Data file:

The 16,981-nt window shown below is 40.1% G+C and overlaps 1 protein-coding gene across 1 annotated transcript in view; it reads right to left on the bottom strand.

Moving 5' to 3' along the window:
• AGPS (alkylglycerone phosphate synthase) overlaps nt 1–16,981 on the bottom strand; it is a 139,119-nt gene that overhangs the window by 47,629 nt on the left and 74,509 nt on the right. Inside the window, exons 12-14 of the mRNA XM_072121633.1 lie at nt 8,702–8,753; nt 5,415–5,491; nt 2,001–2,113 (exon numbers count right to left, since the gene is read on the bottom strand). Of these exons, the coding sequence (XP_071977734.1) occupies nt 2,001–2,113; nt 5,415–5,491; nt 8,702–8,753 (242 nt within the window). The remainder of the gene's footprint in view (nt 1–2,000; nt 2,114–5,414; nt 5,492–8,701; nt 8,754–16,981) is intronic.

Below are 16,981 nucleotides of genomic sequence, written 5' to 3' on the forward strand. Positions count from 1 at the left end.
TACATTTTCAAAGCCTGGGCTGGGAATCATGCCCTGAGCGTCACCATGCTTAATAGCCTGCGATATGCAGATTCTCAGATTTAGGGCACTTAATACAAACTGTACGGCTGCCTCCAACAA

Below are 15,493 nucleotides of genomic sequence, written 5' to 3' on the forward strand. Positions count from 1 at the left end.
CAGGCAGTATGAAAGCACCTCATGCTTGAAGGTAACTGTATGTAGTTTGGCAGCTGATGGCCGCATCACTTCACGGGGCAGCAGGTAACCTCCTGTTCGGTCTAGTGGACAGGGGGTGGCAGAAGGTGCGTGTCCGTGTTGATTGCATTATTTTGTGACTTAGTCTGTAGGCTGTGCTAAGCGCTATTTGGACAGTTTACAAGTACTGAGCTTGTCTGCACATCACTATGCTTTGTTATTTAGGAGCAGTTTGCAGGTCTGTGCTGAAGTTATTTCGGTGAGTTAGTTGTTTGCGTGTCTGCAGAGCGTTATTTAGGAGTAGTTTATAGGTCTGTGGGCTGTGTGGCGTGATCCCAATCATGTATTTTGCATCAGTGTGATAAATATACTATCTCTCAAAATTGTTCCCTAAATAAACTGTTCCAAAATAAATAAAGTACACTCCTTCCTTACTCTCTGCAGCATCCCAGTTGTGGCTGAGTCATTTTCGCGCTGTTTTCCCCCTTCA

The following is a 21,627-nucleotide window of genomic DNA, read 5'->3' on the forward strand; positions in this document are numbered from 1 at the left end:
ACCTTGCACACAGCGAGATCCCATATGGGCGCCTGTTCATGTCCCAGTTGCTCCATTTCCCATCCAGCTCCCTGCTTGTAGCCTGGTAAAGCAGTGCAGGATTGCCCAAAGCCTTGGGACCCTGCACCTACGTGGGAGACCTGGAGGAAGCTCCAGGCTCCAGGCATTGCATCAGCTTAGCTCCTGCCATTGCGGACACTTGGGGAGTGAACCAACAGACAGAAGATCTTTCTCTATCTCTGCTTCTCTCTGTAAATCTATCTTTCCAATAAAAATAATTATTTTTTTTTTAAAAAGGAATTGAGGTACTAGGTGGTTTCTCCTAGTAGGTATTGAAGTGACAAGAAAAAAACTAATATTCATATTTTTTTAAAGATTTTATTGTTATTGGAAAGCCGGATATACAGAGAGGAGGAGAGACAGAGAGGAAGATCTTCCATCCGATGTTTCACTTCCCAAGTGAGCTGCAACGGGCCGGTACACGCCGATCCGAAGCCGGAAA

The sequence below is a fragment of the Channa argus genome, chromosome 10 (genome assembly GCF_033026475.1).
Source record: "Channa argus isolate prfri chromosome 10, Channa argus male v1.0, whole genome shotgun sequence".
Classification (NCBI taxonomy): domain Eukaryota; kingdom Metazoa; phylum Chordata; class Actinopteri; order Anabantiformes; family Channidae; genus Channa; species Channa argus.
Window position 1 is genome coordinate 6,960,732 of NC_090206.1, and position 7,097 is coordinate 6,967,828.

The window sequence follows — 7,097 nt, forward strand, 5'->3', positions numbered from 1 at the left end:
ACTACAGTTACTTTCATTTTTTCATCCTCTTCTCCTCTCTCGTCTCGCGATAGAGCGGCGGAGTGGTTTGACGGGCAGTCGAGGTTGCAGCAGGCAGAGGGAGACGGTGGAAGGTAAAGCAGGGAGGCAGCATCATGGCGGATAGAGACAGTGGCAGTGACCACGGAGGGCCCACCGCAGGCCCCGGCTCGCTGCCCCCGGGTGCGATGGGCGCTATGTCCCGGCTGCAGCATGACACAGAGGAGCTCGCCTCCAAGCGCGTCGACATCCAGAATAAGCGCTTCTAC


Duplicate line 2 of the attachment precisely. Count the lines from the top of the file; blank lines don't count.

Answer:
Moving 5' to 3' along the window: